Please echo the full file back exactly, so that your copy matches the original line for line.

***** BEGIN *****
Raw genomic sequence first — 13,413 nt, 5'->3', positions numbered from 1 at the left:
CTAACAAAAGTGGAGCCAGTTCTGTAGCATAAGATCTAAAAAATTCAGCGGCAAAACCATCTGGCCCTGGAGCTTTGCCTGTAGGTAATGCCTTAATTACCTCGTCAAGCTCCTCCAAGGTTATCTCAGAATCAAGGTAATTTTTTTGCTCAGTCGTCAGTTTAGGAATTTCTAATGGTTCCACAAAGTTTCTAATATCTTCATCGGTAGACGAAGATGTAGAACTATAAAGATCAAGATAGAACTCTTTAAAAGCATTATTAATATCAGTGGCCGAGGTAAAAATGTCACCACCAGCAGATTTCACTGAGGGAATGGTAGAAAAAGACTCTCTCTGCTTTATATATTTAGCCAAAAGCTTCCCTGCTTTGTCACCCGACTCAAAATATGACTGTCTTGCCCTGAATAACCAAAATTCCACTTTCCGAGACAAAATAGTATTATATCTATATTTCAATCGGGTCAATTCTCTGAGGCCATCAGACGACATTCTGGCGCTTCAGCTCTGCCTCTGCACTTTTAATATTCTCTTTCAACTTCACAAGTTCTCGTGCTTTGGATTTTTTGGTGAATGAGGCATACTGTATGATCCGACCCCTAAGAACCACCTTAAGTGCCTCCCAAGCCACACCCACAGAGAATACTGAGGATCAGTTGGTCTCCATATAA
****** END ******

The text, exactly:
Raw genomic sequence first — 13,413 nt, 5'->3', positions numbered from 1 at the left:
CTAACAAAAGTGGAGCCAGTTCTGTAGCATAAGATCTAAAAAATTCAGCGGCAAAACCATCTGGCCCTGGAGCTTTGCCTGTAGGTAATGCCTTAATTACCTCGTCAAGCTCCTCCAAGGTTATCTCAGAATCAAGGTAATTTTTTTGCTCAGTCGTCAGTTTAGGAATTTCTAATGGTTCCACAAAGTTTCTAATATCTTCATCGGTAGACGAAGATGTAGAACTATAAAGATCAAGATAGAACTCTTTAAAAGCATTATTAATATCAGTGGCCGAGGTAAAAATGTCACCACCAGCAGATTTCACTGAGGGAATGGTAGAAAAAGACTCTCTCTGCTTTATATATTTAGCCAAAAGCTTCCCTGCTTTGTCACCCGACTCAAAATATGACTGTCTTGCCCTGAATAACCAAAATTCCACTTTCCGAGACAAAATAGTATTATATCTATATTTCAATCGGGTCAATTCTCTGAGGCCATCAGACGACATTCTGGCGCTTCAGCTCTGCCTCTGCACTTTTAATATTCTCTTTCAACTTCACAAGTTCTCGTGCTTTGGATTTTTTGGTGAATGAGGCATACTGTATGATCCGACCCCTAAGAACCACCTTAAGTGCCTCCCAAGCCACACCCACAGAGAATACTGAGGATCAGTTGGTCTCCATATAA